The Thistle and the Drone: How America's War on Terror Became a Global War on Tribal Islam
Akbar Ahmed (Brookings Institution Press, 2013), 424 pp.
The Way of the Knife: The CIA, a Secret Army, and a War at the Ends of the Earth
Mark Mazzetti (Penguin Press, 2013), 381pp.
Reviewed by J.R. Seeger
In the 13 years since 9/11, many dozens of books have been written about the war on terror. Regardless of their individual quality, these books tend to fall into one or more of the following three categories: descriptive histories, polemics, and autobiographic diaries by participants in the conflicts since 9/11. The two works reviewed here fall into the first two categories. They are well-written descriptive accounts of the worldwide conflict, albeit from very different positions within the world community.
The Thistle and the Drone reminds the intelligence professional of the importance of understanding local culture and history as the start point for any successful counterinsurgency and counterterrorism operation. In the case of The Way of the Knife, the lesson focuses on the complexities of collaboration and competition among US government organizations, both within the Intelligence Community (IC) as well as between the IC and the US Special Operations Command (USSOCOM). Gratefully, both authors caveat their authoritative research with clear and early statements of personal bias that allow readers to separate fact from opinion throughout the text.
The Thistle and the Drone is but the latest offering by Akbar Ahmed, a PhD in anthropology. Ahmed first applied his academic training to real-world problem solving in Pakistan as a political agent in the South Waziristan Agency of the Federally Administered Tribal Areas and later as a senior administrator in the Pakistani state of Baluchistan. His earlier works, Millennium and Charisma among the Pathans (1976) and Pukhtun Economy and Society (1980), are essential reading for anyone headed into the complex world of tribal politics on either side of the Durand Line. Ahmed subsequently served as the senior Pakistani diplomat to the United Kingdom. He currently holds the Ibn Khaldun Chair for Islamic Studies at American University and is a nonresident senior fellow at the Brookings Institution in Washington, DC.
In The Thistle and the Drone, Ahmed provides an exhaustive survey of tribal cultures across North and East Africa, Yemen, Southwest and Southeast Asia. Ahmed describes for each region the importance of tribe, clan, and local cultural traits related to leadership, personal honor and respect, and tribal decisionmaking. According to Ahmed, these are the people described in Leo Tolstoy’s Haji Murad as resembling “the thistle”—hard to eliminate from the natural habitat and painful to touch. Ahmed laments the fact that most Western leaders make decisions in the ungoverned spaces of the Islamic world based on input from “the center” (that is, the capital city of a country). In Ahmed’s view, the “center” is nearly always in direct conflict with the traditional societies in which the order of tribe and clan is far more important than the laws enforced by the central government.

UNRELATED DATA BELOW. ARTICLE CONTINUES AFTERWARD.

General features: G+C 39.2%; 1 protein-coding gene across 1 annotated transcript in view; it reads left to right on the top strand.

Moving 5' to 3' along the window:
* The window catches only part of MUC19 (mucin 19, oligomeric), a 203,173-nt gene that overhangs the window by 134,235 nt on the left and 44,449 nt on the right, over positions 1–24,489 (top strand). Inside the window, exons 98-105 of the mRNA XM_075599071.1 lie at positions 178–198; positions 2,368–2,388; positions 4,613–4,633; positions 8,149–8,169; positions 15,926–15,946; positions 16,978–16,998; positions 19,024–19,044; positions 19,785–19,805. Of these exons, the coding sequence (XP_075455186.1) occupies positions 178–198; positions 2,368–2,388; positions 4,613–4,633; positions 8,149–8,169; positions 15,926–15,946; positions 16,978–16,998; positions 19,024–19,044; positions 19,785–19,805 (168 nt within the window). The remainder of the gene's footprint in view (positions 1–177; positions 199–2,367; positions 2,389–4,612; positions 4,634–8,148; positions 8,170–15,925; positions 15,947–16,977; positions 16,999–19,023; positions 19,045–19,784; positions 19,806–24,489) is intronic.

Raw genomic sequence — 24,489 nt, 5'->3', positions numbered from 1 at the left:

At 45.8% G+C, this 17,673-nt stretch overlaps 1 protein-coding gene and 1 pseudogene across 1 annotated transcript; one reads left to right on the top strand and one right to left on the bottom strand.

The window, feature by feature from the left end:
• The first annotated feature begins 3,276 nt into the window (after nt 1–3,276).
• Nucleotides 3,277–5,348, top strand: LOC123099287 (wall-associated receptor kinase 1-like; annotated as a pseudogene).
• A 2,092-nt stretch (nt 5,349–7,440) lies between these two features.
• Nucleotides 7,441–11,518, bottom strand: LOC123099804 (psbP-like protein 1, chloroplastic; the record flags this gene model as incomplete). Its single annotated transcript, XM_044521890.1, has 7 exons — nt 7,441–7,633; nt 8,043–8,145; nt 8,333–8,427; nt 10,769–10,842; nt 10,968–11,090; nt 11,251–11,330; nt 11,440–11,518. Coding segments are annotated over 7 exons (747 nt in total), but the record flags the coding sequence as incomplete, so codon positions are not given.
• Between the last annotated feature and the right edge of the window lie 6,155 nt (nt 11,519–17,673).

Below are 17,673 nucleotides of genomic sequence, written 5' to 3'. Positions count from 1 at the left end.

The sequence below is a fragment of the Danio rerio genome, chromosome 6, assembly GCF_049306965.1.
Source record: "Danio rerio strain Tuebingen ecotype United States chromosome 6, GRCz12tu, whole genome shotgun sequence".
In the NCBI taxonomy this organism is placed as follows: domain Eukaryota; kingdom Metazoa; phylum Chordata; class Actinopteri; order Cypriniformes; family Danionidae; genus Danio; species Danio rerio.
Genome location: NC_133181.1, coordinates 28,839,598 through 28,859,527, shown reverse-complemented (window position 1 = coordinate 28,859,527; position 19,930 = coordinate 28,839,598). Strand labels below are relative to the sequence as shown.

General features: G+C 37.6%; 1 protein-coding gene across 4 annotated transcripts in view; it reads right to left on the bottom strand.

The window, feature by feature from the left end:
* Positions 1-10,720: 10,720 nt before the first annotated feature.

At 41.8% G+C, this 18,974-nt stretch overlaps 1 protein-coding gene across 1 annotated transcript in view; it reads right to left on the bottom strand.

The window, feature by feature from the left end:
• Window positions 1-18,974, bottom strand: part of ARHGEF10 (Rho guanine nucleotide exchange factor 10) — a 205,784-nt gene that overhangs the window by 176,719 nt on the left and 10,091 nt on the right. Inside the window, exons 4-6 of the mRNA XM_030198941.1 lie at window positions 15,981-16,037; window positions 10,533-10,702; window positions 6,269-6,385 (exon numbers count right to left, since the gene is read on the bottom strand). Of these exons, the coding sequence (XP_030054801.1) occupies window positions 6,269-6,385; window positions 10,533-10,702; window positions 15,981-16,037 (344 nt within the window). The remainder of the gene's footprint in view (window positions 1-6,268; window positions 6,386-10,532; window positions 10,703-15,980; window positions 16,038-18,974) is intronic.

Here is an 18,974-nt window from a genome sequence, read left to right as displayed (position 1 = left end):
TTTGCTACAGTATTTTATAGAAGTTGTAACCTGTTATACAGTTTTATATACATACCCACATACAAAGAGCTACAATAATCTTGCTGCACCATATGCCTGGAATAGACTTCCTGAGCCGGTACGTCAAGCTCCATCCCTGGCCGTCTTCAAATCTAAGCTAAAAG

Thus aligned with the “center” view, Western powers tend to pick fights with tribals who live in remote areas and conduct warfare on their own terms in their own territory. Frustrated by the lack of success of on-the-ground combat operations, Western powers have resorted to technology (in this case, the drone) to conduct punitive operations against these remote and dangerous peoples. This further alienates the tribal society and intensifies the conflict by creating “the accidental guerrilla” described in David Kilcullen’s book of the same name. His accidental guerrilla is simply a tribal caught up in the local conflict and often forced to choose between siding with a local resistance organization or with a foreign military force working with the central government.
While most intelligence professionals will grasp Ahmed’s major point within the first few chapters, by far the greater value of this book lies in the detailed examples Ahmed provides of various tribal communities around the world. Avoiding the esoteric, he provides data useful to the diplomat, intelligence officer, or warrior engaged in political actions or operations in nearly every part of the Islamic world.
There is no doubt that Ahmed is disappointed in the West’s efforts in the war on terror and how this has become, in his opinion, a “war on tribal Islam.” With arguments based on a large data set meticulously accumulated over the first 250 pages of text, his closing chapters provide exceptionally clear recommendations for the way forward. It remains for current IC professionals to determine if this advice can or should be followed.